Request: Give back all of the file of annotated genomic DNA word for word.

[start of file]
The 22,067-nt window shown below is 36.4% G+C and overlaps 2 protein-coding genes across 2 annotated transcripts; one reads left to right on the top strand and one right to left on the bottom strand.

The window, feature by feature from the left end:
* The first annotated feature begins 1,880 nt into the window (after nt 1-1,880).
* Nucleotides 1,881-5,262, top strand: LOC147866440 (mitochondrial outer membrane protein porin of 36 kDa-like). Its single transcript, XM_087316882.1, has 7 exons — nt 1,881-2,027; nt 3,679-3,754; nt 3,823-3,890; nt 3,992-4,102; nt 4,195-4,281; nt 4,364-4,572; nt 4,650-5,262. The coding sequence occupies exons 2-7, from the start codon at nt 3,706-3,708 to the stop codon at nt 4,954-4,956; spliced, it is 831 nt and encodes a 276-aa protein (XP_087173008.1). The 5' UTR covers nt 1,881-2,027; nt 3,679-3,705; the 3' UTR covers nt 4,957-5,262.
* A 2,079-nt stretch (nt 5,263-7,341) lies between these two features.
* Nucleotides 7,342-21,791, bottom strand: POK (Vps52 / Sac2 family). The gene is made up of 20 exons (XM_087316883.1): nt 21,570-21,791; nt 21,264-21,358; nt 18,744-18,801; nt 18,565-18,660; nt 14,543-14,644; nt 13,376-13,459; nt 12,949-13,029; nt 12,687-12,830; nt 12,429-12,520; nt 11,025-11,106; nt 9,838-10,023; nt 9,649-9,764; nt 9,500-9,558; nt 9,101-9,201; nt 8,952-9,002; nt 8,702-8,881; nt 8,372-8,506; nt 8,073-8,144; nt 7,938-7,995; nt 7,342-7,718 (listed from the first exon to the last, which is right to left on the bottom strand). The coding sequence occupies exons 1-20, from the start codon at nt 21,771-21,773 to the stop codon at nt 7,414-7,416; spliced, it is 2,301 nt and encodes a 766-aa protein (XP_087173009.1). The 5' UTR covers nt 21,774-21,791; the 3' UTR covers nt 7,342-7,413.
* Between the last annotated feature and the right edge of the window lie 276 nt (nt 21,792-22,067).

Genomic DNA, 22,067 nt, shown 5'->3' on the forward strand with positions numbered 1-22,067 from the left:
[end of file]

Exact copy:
The 22,067-nt window shown below is 36.4% G+C and overlaps 2 protein-coding genes across 2 annotated transcripts; one reads left to right on the top strand and one right to left on the bottom strand.

The window, feature by feature from the left end:
* The first annotated feature begins 1,880 nt into the window (after nt 1-1,880).
* Nucleotides 1,881-5,262, top strand: LOC147866440 (mitochondrial outer membrane protein porin of 36 kDa-like). Its single transcript, XM_087316882.1, has 7 exons — nt 1,881-2,027; nt 3,679-3,754; nt 3,823-3,890; nt 3,992-4,102; nt 4,195-4,281; nt 4,364-4,572; nt 4,650-5,262. The coding sequence occupies exons 2-7, from the start codon at nt 3,706-3,708 to the stop codon at nt 4,954-4,956; spliced, it is 831 nt and encodes a 276-aa protein (XP_087173008.1). The 5' UTR covers nt 1,881-2,027; nt 3,679-3,705; the 3' UTR covers nt 4,957-5,262.
* A 2,079-nt stretch (nt 5,263-7,341) lies between these two features.
* Nucleotides 7,342-21,791, bottom strand: POK (Vps52 / Sac2 family). The gene is made up of 20 exons (XM_087316883.1): nt 21,570-21,791; nt 21,264-21,358; nt 18,744-18,801; nt 18,565-18,660; nt 14,543-14,644; nt 13,376-13,459; nt 12,949-13,029; nt 12,687-12,830; nt 12,429-12,520; nt 11,025-11,106; nt 9,838-10,023; nt 9,649-9,764; nt 9,500-9,558; nt 9,101-9,201; nt 8,952-9,002; nt 8,702-8,881; nt 8,372-8,506; nt 8,073-8,144; nt 7,938-7,995; nt 7,342-7,718 (listed from the first exon to the last, which is right to left on the bottom strand). The coding sequence occupies exons 1-20, from the start codon at nt 21,771-21,773 to the stop codon at nt 7,414-7,416; spliced, it is 2,301 nt and encodes a 766-aa protein (XP_087173009.1). The 5' UTR covers nt 21,774-21,791; the 3' UTR covers nt 7,342-7,413.
* Between the last annotated feature and the right edge of the window lie 276 nt (nt 21,792-22,067).

Genomic DNA, 22,067 nt, shown 5'->3' on the forward strand with positions numbered 1-22,067 from the left: